Whether you speak to an audience of hundreds at a conference … or a handful of colleagues around a conference table … discipline is your friend.
Here’s what I mean by discipline. You can’t say everything you might like to say in the time you have available. You’ll need to choose what to leave in and what to leave out.
It’s not easy to make those choices, is it? And sometimes it seems every decision leaves you with another decision to make.
In a workshop for a marketing team last week, they asked what level of detail to provide when they present to the leadership team. How to structure their content. And what do we do when we sense our listeners have stopped listening?
They’re not alone. Most people in business wonder how much to say about their knowledge or expertise … how to lay it out to keep people’s interest … and how to respond when that interest flags.
How much is too much?
In a meeting where you’re speaking to company leaders, you’ll want to give them as much detail as they want. That means being attuned to the them—what they already know about your subject and what they need to know.
You might start by asking them straight out. Or you can provide the information you’re sure they need—and stop there. See if they have questions. Or ask, “Would you like me to go deeper on that?” or “What more do you need to know?”
For some executives, it makes sense to give them the highlights, then offer additional details in a handout or a follow-up email. They may or may not read it—but at least they know that you know your stuff.
The mistake many make is to get carried away with their content and their understandable desire to impress the people at the top. So, they drone on and on and on until the audience’s eyes glaze over and they can’t wait for the torrent of data to stop.
Structure the information for clarity.
It helps to tell people what to expect and then follow through. You’re familiar, I’m sure, with tell ‘em what you’re going to tell ‘em … tell ‘em … then tell ‘em what you told ‘em.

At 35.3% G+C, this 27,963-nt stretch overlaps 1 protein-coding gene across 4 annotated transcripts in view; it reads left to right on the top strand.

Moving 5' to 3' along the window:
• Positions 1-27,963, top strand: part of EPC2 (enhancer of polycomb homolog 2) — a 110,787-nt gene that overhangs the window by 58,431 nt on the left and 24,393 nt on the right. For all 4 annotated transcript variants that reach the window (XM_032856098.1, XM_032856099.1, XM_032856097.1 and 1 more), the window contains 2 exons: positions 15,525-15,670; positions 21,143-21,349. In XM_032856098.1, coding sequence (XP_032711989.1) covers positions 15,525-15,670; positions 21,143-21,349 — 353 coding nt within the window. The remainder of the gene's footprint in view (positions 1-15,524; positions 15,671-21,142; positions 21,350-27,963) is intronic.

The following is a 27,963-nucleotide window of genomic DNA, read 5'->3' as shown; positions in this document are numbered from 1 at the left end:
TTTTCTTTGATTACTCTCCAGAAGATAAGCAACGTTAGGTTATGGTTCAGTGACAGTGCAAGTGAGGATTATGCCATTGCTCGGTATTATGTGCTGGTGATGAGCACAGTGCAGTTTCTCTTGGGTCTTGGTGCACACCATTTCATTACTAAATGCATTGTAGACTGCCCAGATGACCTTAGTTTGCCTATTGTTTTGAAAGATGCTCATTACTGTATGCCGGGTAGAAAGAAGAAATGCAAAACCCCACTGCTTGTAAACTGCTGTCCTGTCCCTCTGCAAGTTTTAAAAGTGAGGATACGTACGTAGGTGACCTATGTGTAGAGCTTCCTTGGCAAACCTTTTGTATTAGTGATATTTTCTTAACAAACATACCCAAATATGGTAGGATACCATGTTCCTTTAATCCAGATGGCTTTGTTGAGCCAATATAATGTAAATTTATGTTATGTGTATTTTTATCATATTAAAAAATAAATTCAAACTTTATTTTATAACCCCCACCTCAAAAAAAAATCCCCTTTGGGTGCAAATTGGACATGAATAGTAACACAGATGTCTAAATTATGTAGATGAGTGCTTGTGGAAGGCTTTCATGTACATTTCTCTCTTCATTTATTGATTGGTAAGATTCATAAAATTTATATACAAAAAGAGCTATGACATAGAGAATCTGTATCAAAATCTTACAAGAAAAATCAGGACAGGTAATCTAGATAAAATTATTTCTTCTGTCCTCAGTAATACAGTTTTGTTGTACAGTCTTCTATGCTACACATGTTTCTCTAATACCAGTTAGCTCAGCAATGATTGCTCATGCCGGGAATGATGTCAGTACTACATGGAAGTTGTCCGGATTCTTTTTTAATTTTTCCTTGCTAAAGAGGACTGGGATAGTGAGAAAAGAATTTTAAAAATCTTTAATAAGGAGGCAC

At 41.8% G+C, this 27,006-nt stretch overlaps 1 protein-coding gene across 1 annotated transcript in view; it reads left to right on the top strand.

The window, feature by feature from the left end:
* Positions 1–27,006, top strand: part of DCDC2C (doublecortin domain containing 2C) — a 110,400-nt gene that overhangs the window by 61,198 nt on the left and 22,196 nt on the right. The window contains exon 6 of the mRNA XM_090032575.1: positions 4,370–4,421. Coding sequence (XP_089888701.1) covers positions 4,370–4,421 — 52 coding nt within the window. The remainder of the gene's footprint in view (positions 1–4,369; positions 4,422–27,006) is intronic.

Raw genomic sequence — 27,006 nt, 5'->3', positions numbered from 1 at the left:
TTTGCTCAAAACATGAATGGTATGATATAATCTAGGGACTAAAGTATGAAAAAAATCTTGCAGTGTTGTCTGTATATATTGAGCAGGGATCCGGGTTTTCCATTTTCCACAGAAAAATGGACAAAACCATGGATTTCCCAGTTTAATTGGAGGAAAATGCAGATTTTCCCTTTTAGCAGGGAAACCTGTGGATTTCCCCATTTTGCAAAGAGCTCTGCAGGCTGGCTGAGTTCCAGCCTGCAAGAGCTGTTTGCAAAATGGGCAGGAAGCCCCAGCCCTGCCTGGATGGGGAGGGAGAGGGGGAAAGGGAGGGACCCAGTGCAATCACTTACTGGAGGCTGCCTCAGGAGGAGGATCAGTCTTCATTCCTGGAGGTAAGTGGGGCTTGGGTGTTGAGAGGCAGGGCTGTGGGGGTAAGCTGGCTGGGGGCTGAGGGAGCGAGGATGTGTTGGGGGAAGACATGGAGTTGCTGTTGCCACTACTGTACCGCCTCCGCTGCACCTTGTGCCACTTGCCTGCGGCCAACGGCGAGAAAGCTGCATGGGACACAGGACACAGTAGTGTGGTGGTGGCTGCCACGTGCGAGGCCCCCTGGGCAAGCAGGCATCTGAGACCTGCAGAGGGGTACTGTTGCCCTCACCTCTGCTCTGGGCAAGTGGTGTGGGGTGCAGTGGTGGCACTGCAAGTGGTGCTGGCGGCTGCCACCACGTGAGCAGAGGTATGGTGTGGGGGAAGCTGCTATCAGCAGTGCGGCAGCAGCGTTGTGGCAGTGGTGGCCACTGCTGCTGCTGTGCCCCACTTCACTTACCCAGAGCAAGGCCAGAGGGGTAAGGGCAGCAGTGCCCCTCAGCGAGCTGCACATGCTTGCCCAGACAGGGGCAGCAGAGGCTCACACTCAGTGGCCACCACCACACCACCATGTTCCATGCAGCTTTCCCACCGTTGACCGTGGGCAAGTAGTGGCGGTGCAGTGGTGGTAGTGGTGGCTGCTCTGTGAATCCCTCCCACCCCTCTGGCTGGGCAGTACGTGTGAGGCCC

That much repetition will drive some people crazy. It is useful, though, to give your audience some guideposts to follow. (“There are three main things you need to know …” and then deliver the three things.)
Apart from what you say, your body can also support the structure of your presentation. Masterful speakers use their gestures and movement to reinforce a shift to a new topic. That way, they’re not constantly saying, “moving along” or “the next thing I want to talk about” or some other repetitive transitional phrase.
And if you sense their attention drifting?
So there’s one guy texting and a woman whispering to the person next to her … and somebody else staring out the window. This is a tough one, especially when you present to senior people or to your clients. You’re not going to scold them for their bad manners, are you?
My first suggestion is: get better at speaking. You can’t change the bosses’ behavior or the client’s—the only one you can change is you. And while some people will be jerks no matter who’s talking, the more compelling you are, the less you’ll run into this problem.
In particular, using eye contact well keeps your audience attentive—because they know your attention is on them. If, instead, you’re looking at the screen and reciting what’s on it, you’re likely to lose people.
Keep your presentation direct and to-the-point and watch for the tendency to repeat yourself. While you might be going for emphasis, saying something again after we just heard it can make us tune out.
But let’s say you’re doing everything right, you’re a stellar speaker, and they’re still drifting. They’re busy people with a lot on their minds besides the subject of this particular meeting. (And maybe they are jerks.)
One approach is to ask a question. “Have we covered what you need to know about this?” “Would it help if we stop here? I can send you the details in an email.” “Should we take this up at our next meeting?”
Or you can just stop talking. Yes, it takes nerves of steel. And, a long pause is one way to bring their attention back to you. Get quiet. Wait for the hubbub to stop. Then smile and continue where you left off.
The key to all these steps is relentless focus on your audience.
I encourage my clients to set self-consciousness aside. To zero in, instead, on the group they’re speaking to and exactly what those people need. To focus like a laser on one specific way, as a speaker, they can meet that need. And to have the discipline not to drown their listeners in data.
I recommend the laser-focus because attention spans are short – and getting shorter. Because you serve your listeners best when you give them just what they can take in and use. And because in the end, your words have more power when there are fewer of them.
Maybe you’ve run into these issues yourself. Wondering how much to say, worrying that it’s not clear, or thinking they’ve tuned you out?
Post a comment below about what you did next.
I do agree with your comments. I often ask questions to keep it interactive and people engaged. I will call on someone if no one answers!
Gale, you are a woman after my own heart. I call on people too — it’s sometimes surprising that someone who didn’t volunteer to talk has so much to say!
Choosing what level of detail to present to Sr. Leaders is similar to choosing the amount of detail to give a child who asks about the birds and the bees – what amount of detail are they REALLY interested in learning and how much do they NEED to know? 🙂
That’s a perfect analogy, Lisa. (And while I’m pretty good at presenting to senior leaders, think I’m lucky I never had to wrestle with those questions when came to kids + birds + bees.)